Vitamin E

Vitamin E

Did you know which vitamin deficiency can cause muscle weakness, nerve damage, and vision problems? If you know, then it’s amazing. And if you don’t know, don’t worry. The answer is Vitamin E.  

Vitamin E 

Vitamin E is a fat-soluble vitamin which means it is stored in your body’s fat tissue. Vitamin E is greatly beneficial for your body because it performs many functions such as: 

  • Vitamin E has antioxidant properties that help to protect tissues and cells from damage caused by substances called free radicals. These free radicals are harmful to the cells, tissues, and organs that play a significant role in aging and other conditions such as cancer.  
  • It helps to keep your immune system strong to fight off infections and viruses that attack the body.  
  • It helps to form red blood cells and widen the blood vessels to make sure the blood keeps flowing (avoids the blood clotting in them).  
  • It helps your body to use vitamin K (for clot formation) at the place of injury.  
  • Vitamin E also helps cells to interact with each other.  

Vitamin E can prevent many diseases like cancer, heart disease, liver disease, stroke, and dementia.  

Dietary Sources & recommended dietary allowance (RDA) 

Vitamin E-rich food sources are:  

  • Vegetable oils – sunflower, safflower, wheat germ oil, corn, and soybean oils. 
  • Nuts – almonds, hazelnuts, and peanuts 
  • Green leafy vegetables – spinach beet greens, collard greens, and broccoli 
  • Fortified cereals – fruit juices, margarine, and spreads  
  • Fruits- mangoes, kiwi, and avocados.  

Vitamin E’s daily recommended dose for adults is 15 milligrams (about half the weight of a grain of rice) a day. Besides natural food sources, you can take supplements to fulfill your daily requirements for nutrients.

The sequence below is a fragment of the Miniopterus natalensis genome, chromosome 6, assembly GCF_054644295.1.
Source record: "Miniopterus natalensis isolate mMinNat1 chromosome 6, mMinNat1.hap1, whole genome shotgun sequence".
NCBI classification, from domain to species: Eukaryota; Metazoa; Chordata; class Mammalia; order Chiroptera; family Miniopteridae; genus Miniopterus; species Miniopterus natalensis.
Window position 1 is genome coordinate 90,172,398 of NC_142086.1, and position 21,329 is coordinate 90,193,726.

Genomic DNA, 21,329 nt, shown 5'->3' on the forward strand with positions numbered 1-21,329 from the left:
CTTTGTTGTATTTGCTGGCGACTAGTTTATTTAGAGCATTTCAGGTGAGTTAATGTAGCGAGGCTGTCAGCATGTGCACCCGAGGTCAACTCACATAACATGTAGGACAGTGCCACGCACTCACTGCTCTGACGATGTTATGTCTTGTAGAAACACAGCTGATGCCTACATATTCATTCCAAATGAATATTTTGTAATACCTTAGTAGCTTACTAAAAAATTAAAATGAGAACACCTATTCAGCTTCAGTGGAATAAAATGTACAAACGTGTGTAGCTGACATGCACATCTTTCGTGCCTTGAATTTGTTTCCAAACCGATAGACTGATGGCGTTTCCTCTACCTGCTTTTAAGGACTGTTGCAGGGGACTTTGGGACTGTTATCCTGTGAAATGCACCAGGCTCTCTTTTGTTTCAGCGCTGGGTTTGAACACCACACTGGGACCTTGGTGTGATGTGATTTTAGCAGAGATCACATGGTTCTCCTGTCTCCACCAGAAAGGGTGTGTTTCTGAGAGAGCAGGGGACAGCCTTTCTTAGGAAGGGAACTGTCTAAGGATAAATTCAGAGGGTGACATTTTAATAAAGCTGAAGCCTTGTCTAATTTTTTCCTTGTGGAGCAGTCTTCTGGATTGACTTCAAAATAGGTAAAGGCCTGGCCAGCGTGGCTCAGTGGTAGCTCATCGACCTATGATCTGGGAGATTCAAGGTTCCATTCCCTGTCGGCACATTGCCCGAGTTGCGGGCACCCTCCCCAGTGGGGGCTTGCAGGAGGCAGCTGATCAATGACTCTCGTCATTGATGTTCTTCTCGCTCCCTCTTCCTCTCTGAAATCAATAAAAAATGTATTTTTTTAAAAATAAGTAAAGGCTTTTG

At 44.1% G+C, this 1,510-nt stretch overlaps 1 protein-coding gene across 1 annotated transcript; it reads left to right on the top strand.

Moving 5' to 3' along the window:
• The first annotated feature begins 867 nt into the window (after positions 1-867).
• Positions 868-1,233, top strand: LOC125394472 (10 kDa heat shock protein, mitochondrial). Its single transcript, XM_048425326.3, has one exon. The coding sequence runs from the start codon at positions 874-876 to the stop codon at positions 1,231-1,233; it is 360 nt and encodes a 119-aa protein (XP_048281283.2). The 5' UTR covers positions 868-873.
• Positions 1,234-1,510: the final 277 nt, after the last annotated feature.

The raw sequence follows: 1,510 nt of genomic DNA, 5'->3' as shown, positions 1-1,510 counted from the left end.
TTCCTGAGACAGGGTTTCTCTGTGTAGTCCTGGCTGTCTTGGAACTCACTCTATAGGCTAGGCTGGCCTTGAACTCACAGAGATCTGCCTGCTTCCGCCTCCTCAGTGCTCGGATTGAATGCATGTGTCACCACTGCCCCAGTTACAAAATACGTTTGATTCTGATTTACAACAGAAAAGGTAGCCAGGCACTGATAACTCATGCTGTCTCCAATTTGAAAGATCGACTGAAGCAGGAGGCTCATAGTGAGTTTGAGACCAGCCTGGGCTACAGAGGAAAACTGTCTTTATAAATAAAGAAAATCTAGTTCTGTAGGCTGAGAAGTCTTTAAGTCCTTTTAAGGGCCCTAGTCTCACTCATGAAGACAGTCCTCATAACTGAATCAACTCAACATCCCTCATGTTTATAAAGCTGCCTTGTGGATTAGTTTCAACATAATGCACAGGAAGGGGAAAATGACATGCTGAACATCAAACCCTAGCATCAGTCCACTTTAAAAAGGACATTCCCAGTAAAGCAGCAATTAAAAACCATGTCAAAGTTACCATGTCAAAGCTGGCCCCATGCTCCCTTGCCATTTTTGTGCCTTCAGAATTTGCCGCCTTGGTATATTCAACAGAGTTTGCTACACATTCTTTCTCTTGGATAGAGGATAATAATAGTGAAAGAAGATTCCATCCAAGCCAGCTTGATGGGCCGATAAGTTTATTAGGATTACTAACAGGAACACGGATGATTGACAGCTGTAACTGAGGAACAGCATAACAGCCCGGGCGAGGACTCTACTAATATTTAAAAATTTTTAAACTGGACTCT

Deficiency diseases (Hypovitaminosis E) 

If you develop a deficiency of vitamin E you might experience nerve and muscle damage or weakness which results in a loss of sensation in your arms and legs, loss of movement control, or vision problems. Its deficiency can weaken your immune system and lead to nerve pain (neuropathy).  

Vitamin E deficiency is exceedingly rare, but if it doesn’t get absorbed by the body then you might develop diseases such as Crohn’s disease, cystic fibrosis, and certain rare genetic diseases such as abetalipoproteinemia and ataxia with vitamin E deficiency (AVED). 

Excess Vitamin E Diseases (Hypervitaminosis E) 

If you consume more than 1000mg (about the weight of a small paper clip) per day of Vitamin E either by supplement or food, you might develop vitamin E toxicity. This toxicity can cause several complications such as blood thinning and bleeding, muscle weakness, fatigue, nausea, diarrhea increased rising stroke, and death by any cause. 

Although vitamin E toxicity is rare if you develop this you should discontinue the consumption of vitamin E for some time until your body is stabilized.  

To prevent this, make sure you don’t consume more than 1000mg (about the weight of a small paper clip) of vitamin E per day.  

Unlike other nutrients, Vitamin E is an important nutrient for our body. It helps in many body functions. But make sure you only consume vitamin E within limits. So, it is recommended that you only consume vitamin E and other nutrients according to their recommended doses.  

Want a diet plan that keeps you healthy and fit?

If you want to learn more about diet and nutrition, call us on 1-347-384-5690 to get a consultation. And if you’re in need of dietary advice, get a consultation, or walk in for an appointment at 1797 Pitkin Avenue, Brooklyn, New York 11212. You can also visit our website to book an appointment online at or contact us at if you have any queries. 


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